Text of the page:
Markets rebound after yesterday’s rout

Dive deeper into the dollar’s comeback following banking turmoil, plus an analysis of the UK’s fiscal stimulus and slumping pound.

George Vessey, UK FX & Macro Strategist

Just a week after the collapse of Silicon Valley Bank and Signature Bank, concern over the stability of one of Europe’s largest lenders, Credit Suisse, induced a broad-based capital rotation from equities and the euro into bonds and safe-havens like the US dollar and Japanese yen.

The drop in Credit Suisse’s stock came after reports that its largest shareholder – Saudi National Bank – said it would not provide additional capital to the bank. Investors saw this as a continuation of already negative headlines in the past, after Credit Suisse delayed the publication of its annual report last Tuesday and said that it had found material weakness in its financial reporting in prior years. The bank’s stock lost 30% of its value at the peak of the sell-off but is recovering some ground (+22%) in pre-trading after the Swiss National Bank announced that it will provide additional liquidity ($54 billion) if needed.

The rebound of risk sentiment has not helped lift European equities, which fell 2.9% in yesterday’s trading. The German 2-year government bond yield has started the day with an 11-basis point increase, after having recorded the largest daily fall in three decades. The uptick in interest rate swaps and yields has lifted the probability of a 50-basis point hike from the European Central Bank in today’s meeting to around 50%. EUR/USD is recovering from its worst day of the year and is starting the session slightly above $1.06.

Dollar surges despite weak data

The US dollar rebounded sharply against most peers bar the Japanese yen yesterday. Safe haven demand erupted due to fears of contagion in the banking sector. The negative re-pricing of US interest rate expectations and the steepening of the yield curve had weighed on the US currency, but surging bond volatility and heightened risk aversion overshadowed. The dollar is back on the defensive this morning though amidst a rebound in market sentiment.

The volatility in interest rate expectations and bond markets has significantly ramped up lately, reverberating through to currency markets. Two-year US Treasury yields, which move in step with interest rate expectations, slid over 50 basis points back under 4% briefly yesterday, and have endured their biggest 3-day fall since 1987. Markets are now pricing in a 30% chance of no change and a 70% chance of a 25-basis point hike by the US Federal Reserve (Fed) next week, but 100 basis points of rate cuts by year-end are now being priced in. In the shadows of the market turmoil, US retail sales and producer prices fell more than expected, and the New York Fed’s manufacturing index nosedived to -24.6 in March, from -5.8 in February, and well below market forecasts of -8. The latest data points to easing inflationary fears and rising recession risks, further fuelling the Fed pause and pivot narrative.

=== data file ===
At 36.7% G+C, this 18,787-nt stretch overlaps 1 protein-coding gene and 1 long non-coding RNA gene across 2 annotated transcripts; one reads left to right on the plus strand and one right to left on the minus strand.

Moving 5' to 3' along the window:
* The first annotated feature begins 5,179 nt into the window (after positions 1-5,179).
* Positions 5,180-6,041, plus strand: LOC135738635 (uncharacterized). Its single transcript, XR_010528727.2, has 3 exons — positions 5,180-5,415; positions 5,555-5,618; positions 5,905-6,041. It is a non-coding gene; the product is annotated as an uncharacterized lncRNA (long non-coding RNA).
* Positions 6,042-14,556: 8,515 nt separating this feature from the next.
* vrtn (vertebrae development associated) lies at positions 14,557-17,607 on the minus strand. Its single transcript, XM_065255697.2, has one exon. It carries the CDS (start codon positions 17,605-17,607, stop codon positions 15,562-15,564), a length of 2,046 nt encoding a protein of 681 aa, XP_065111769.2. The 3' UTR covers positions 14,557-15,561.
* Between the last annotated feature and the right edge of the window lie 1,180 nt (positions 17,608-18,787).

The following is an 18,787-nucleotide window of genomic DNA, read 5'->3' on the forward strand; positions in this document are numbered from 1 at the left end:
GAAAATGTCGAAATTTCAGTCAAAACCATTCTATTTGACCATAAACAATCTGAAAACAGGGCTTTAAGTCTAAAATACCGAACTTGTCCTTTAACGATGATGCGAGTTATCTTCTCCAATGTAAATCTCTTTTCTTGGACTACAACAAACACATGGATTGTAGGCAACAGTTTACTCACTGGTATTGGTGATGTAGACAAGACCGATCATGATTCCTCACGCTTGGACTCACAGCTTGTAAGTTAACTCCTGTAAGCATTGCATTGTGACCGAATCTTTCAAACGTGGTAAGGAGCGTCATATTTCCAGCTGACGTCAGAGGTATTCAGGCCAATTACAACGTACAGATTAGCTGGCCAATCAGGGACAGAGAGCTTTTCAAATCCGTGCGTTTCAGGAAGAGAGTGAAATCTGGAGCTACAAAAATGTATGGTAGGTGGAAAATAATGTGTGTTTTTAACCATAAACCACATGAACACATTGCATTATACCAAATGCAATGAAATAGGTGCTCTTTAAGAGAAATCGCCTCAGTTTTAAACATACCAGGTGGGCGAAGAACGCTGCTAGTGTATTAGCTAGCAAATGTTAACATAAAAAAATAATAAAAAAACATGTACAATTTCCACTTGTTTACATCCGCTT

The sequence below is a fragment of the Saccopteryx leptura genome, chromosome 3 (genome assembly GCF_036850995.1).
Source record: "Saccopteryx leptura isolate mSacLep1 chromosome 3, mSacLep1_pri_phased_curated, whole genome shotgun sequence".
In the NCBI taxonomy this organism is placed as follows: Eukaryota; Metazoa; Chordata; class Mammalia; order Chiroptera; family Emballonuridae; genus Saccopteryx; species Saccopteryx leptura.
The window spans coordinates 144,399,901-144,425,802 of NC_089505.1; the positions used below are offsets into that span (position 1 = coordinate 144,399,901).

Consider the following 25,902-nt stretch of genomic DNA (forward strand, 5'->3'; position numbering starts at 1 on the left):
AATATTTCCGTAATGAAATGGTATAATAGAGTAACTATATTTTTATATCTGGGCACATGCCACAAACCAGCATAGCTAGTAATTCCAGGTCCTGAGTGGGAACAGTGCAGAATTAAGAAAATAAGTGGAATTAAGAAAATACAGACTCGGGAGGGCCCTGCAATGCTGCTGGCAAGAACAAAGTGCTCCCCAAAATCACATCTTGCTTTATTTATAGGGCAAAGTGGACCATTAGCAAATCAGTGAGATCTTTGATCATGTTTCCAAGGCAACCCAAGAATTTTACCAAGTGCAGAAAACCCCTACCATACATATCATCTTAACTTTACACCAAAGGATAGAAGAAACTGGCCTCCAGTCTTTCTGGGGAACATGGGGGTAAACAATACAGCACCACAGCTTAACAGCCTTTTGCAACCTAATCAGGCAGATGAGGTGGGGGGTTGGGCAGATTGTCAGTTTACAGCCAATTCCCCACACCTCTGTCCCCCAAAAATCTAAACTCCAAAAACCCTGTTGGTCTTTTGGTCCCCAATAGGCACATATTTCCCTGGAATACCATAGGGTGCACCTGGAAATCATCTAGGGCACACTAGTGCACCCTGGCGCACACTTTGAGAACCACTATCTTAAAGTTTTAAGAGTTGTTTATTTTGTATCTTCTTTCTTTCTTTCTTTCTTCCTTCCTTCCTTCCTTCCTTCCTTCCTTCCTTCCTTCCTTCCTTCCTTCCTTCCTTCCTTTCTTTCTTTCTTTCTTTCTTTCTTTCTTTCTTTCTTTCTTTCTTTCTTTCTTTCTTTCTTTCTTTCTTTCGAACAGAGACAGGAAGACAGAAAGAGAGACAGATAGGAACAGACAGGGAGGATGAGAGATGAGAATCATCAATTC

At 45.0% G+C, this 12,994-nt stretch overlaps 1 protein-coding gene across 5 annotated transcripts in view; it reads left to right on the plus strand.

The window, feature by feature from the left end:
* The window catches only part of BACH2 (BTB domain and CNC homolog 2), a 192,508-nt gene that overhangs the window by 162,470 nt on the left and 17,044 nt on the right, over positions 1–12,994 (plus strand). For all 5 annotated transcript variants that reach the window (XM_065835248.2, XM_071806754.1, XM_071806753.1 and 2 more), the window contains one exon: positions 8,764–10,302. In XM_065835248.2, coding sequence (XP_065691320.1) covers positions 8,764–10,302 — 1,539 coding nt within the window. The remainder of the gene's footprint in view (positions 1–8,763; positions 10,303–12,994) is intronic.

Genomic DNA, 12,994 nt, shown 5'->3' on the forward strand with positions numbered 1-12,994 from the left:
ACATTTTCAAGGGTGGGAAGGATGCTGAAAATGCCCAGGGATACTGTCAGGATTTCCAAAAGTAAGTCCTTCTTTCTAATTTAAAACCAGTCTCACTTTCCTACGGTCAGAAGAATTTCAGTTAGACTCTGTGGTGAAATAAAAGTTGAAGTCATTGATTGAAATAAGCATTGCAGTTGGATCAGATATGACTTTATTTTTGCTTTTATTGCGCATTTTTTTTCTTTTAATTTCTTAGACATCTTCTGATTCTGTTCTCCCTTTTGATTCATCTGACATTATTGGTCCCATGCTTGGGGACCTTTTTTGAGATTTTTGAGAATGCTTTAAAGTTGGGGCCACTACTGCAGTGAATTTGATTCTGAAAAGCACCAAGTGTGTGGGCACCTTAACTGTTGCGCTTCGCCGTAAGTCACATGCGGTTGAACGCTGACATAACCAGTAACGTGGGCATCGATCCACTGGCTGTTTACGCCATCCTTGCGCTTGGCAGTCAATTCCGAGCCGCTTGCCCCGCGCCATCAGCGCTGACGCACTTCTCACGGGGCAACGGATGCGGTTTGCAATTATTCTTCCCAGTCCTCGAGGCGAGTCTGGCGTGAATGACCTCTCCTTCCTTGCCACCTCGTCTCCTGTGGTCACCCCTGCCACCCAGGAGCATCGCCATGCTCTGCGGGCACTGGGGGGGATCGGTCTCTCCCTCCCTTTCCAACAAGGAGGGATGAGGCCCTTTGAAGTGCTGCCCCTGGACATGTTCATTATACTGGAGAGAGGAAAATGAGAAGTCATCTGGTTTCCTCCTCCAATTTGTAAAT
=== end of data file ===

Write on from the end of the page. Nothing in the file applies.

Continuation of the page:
The repricing of Fed wagers didn’t weaken the US dollar this time though. Flight to safety into the world’s reserve currency dominated instead. The biggest buying activity was seen against the euro (-1.5%), Swiss franc (-1%), and the British pound (-0.8%) but the Japanese yen, a traditional safe haven, was the outperformer on the day and may hold onto most gains amidst ongoing uncertainty.

Banking sector stress eclipses UK Budget

The British pound sunk back towards $1.20 versus the US dollar yesterday and fell over 2% against the Japanese yen, as investors ditched riskier currencies amid ongoing concerns over the banking system. Against a bruised euro though, sterling rose around 1% to its highest level since late December. The UK Budget was largely a non-event for sterling, despite a £22bn a year giveaway.

UK Chancellor, Jeremy Hunt, unveiled more fiscal stimulus than some had expected and stated Britain is no longer forecast to enter a technical recession, though the economy will still contract by 0.2% this year. Mr Hunt also pledged to halve inflation with the Office for Budget Responsibility forecasting UK inflation to fall to 2.9% by the end of 2023. This should be helped by further declines in energy prices and by the government’s decision to freeze the fuel duty for twelve months and to freeze the Energy Price Guarantee until the end of June. We didn’t expect much of a GBP reaction to the Budget, but external events eclipsed anyway, and amidst the reassessment of monetary policy, markets are now pricing a near 50% chance the Bank of England (BoE) will hold pat next week, although a 25-basis point hike is most likely.

Nevertheless, it’s evident the pound has largely failed to benefit from BoE rate increases in the short term. The average performance of GBP/USD from each Wednesday to Friday that has sandwiched a BoE meeting since December 2021 has been nearly -1%.

Safe haven JPY demand soars

Table: 7-day currency trends and trading ranges

Key global risk events

Calendar: Mar 13 -Mar 17

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